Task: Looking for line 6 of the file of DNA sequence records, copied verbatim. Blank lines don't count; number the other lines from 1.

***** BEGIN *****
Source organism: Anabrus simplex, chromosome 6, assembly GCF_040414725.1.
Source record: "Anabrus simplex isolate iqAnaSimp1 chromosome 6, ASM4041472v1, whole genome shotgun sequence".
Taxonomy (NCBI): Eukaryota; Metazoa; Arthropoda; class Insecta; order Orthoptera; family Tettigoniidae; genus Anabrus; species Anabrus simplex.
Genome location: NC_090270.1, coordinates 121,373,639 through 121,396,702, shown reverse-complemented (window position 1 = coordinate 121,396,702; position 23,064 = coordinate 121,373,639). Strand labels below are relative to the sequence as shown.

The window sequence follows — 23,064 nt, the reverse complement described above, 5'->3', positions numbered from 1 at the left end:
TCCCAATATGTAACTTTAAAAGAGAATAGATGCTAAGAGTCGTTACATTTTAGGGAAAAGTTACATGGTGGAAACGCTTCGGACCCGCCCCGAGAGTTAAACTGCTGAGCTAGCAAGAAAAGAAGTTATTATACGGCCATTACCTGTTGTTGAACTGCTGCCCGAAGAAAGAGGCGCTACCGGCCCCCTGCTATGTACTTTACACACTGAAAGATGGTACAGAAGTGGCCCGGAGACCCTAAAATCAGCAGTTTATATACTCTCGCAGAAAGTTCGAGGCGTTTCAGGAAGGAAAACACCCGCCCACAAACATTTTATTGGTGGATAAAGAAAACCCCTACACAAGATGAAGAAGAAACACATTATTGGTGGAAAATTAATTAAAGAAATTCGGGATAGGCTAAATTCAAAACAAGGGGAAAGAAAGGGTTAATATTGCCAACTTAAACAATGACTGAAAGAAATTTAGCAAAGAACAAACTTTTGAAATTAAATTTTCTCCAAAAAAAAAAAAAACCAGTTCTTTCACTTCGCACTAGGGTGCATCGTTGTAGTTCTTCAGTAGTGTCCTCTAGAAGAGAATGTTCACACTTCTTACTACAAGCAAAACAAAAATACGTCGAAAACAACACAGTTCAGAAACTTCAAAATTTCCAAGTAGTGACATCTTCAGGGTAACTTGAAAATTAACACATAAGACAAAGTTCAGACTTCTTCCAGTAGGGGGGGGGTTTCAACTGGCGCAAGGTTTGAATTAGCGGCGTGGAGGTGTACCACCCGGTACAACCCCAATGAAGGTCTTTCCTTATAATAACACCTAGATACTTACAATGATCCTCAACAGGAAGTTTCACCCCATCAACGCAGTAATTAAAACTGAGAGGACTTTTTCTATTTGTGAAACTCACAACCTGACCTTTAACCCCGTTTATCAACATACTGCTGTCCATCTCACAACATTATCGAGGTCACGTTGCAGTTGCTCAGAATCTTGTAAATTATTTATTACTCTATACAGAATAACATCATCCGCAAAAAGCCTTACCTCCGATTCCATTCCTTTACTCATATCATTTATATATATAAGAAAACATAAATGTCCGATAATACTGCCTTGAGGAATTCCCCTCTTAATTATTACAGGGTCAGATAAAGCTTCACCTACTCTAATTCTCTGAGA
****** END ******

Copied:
TCCCAATATGTAACTTTAAAAGAGAATAGATGCTAAGAGTCGTTACATTTTAGGGAAAAGTTACATGGTGGAAACGCTTCGGACCCGCCCCGAGAGTTAAACTGCTGAGCTAGCAAGAAAAGAAGTTATTATACGGCCATTACCTGTTGTTGAACTGCTGCCCGAAGAAAGAGGCGCTACCGGCCCCCTGCTATGTACTTTACACACTGAAAGATGGTACAGAAGTGGCCCGGAGACCCTAAAATCAGCAGTTTATATACTCTCGCAGAAAGTTCGAGGCGTTTCAGGAAGGAAAACACCCGCCCACAAACATTTTATTGGTGGATAAAGAAAACCCCTACACAAGATGAAGAAGAAACACATTATTGGTGGAAAATTAATTAAAGAAATTCGGGATAGGCTAAATTCAAAACAAGGGGAAAGAAAGGGTTAATATTGCCAACTTAAACAATGACTGAAAGAAATTTAGCAAAGAACAAACTTTTGAAATTAAATTTTCTCCAAAAAAAAAAAAAACCAGTTCTTTCACTTCGCACTAGGGTGCATCGTTGTAGTTCTTCAGTAGTGTCCTCTAGAAGAGAATGTTCACACTTCTTACTACAAGCAAAACAAAAATACGTCGAAAACAACACAGTTCAGAAACTTCAAAATTTCCAAGTAGTGACATCTTCAGGGTAACTTGAAAATTAACACATAAGACAAAGTTCAGACTTCTTCCAGTAGGGGGGGGGTTTCAACTGGCGCAAGGTTTGAATTAGCGGCGTGGAGGTGTACCACCCGGTACAACCCCAATGAAGGTCTTTCCTTATAATAACACCTAGATACTTACAATGATCCTCAACAGGAAGTTTCACCCCATCAACGCAGTAATTAAAACTGAGAGGACTTTTTCTATTTGTGAAACTCACAACCTGACCTTTAACCCCGTTTATCAACATACTGCTGTCCATCTCACAACATTATCGAGGTCACGTTGCAGTTGCTCAGAATCTTGTAAATTATTTATTACTCTATACAGAATAACATCATCCGCAAAAAGCCTTACCTCCGATTCCATTCCTTTACTCATATCATTTATATATATAAGAAAACATAAATGTCCGATAATACTGCCTTGAGGAATTCCCCTCTTAATTATTACAGGGTCAGATAAAGCTTCACCTACTCTAATTCTCTGAGA